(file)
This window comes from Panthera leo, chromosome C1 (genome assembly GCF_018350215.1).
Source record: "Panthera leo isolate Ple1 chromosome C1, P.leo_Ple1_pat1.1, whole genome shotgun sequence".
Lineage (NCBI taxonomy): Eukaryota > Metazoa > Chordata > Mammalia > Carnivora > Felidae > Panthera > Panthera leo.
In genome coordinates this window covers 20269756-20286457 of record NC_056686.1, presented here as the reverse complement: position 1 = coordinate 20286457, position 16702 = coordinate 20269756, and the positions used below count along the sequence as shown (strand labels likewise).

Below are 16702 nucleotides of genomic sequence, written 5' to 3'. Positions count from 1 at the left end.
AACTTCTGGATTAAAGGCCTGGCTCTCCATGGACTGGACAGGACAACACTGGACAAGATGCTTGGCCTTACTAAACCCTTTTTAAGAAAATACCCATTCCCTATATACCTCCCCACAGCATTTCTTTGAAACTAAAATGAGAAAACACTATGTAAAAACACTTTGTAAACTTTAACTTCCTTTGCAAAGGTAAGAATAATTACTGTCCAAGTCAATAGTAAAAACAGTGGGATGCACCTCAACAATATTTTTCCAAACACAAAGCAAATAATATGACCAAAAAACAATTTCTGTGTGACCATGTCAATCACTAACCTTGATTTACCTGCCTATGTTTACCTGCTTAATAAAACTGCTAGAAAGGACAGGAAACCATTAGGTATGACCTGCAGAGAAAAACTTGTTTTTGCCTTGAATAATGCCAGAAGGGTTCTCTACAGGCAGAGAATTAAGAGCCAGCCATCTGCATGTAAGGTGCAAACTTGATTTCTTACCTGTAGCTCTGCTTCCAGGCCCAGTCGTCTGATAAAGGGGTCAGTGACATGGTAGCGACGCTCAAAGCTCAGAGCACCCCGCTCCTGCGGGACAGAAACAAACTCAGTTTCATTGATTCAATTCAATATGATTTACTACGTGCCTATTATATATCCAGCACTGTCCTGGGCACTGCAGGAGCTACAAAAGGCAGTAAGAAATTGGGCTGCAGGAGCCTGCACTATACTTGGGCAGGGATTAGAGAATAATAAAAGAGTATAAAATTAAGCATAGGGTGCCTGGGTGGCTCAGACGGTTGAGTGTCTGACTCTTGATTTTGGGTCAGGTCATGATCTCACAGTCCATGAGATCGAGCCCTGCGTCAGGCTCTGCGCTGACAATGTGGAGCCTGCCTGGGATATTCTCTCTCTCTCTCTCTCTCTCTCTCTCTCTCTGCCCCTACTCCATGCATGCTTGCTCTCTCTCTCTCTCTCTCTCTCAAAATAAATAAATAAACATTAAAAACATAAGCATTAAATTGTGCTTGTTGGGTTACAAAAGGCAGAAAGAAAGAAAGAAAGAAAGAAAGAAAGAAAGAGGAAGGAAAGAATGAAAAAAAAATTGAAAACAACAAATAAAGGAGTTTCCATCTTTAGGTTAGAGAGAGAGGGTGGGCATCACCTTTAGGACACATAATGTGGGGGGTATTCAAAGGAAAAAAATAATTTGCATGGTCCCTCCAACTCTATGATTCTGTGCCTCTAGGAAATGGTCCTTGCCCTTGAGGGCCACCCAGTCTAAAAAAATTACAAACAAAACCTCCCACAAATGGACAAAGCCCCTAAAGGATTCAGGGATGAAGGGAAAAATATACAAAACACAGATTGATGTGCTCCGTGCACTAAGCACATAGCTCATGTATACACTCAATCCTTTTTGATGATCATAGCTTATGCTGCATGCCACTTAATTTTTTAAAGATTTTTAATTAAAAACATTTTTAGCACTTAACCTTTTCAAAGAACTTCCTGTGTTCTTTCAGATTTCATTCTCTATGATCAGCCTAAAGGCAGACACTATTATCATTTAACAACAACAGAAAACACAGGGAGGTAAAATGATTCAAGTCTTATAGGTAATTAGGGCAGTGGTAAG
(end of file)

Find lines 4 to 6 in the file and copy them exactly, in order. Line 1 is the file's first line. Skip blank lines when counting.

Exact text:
In genome coordinates this window covers 20269756-20286457 of record NC_056686.1, presented here as the reverse complement: position 1 = coordinate 20286457, position 16702 = coordinate 20269756, and the positions used below count along the sequence as shown (strand labels likewise).

Below are 16702 nucleotides of genomic sequence, written 5' to 3'. Positions count from 1 at the left end.
AACTTCTGGATTAAAGGCCTGGCTCTCCATGGACTGGACAGGACAACACTGGACAAGATGCTTGGCCTTACTAAACCCTTTTTAAGAAAATACCCATTCCCTATATACCTCCCCACAGCATTTCTTTGAAACTAAAATGAGAAAACACTATGTAAAAACACTTTGTAAACTTTAACTTCCTTTGCAAAGGTAAGAATAATTACTGTCCAAGTCAATAGTAAAAACAGTGGGATGCACCTCAACAATATTTTTCCAAACACAAAGCAAATAATATGACCAAAAAACAATTTCTGTGTGACCATGTCAATCACTAACCTTGATTTACCTGCCTATGTTTACCTGCTTAATAAAACTGCTAGAAAGGACAGGAAACCATTAGGTATGACCTGCAGAGAAAAACTTGTTTTTGCCTTGAATAATGCCAGAAGGGTTCTCTACAGGCAGAGAATTAAGAGCCAGCCATCTGCATGTAAGGTGCAAACTTGATTTCTTACCTGTAGCTCTGCTTCCAGGCCCAGTCGTCTGATAAAGGGGTCAGTGACATGGTAGCGACGCTCAAAGCTCAGAGCACCCCGCTCCTGCGGGACAGAAACAAACTCAGTTTCATTGATTCAATTCAATATGATTTACTACGTGCCTATTATATATCCAGCACTGTCCTGGGCACTGCAGGAGCTACAAAAGGCAGTAAGAAATTGGGCTGCAGGAGCCTGCACTATACTTGGGCAGGGATTAGAGAATAATAAAAGAGTATAAAATTAAGCATAGGGTGCCTGGGTGGCTCAGACGGTTGAGTGTCTGACTCTTGATTTTGGGTCAGGTCATGATCTCACAGTCCATGAGATCGAGCCCTGCGTCAGGCTCTGCGCTGACAATGTGGAGCCTGCCTGGGATATTCTCTCTCTCTCTCTCTCTCTCTCTCTCTCTCTGCCCCTACTCCATGCATGCTTGCTCTCTCTCTCTCTCTCTCTCTCAAAATAAATAAATAAACATTAAAAACATAAGCATTAAATTGTGCTTGTTGGGTTACAAAAGGCAGAAAGAAAGAAAGAAAGAAAGAAAGAAAGAAAGAGGAAGGAAAGAATGAAAAAAAAATTGAAAACAACAAATAAAGGAGTTTCCATCTTTAGGTTAGAGAGAGAGGGTGGGCATCACCTTTAGGACACATAATGTGGGGGGTATTCAAAGGAAAAAAATAATTTGCATGGTCCCTCCAACTCTATGATTCTGTGCCTCTAGGAAATGGTCCTTGCCCTTGAGGGCCACCCAGTCTAAAAAAATTACAAACAAAACCTCCCACAAATGGACAAAGCCCCTAAAGGATTCAGGGATGAAGGGAAAAATATACAAAACACAGATTGATGTGCTCCGTGCACTAAGCACATAGCTCATGTATACACTCAATCCTTTTTGATGATCATAGCTTATGCTGCATGCCACTTAATTTTTTAAAGATTTTTAATTAAAAACATTTTTAGCACTTAACCTTTTCAAAGAACTTCCTGTGTTCTTTCAGATTTCATTCTCTATGATCAGCCTAAAGGCAGACACTATTATCATTTAACAACAACAGAAAACACAGGGAGGTAAAATGATTCAAGTCTTATAGGTAATTAGGGCAGTGGTAAG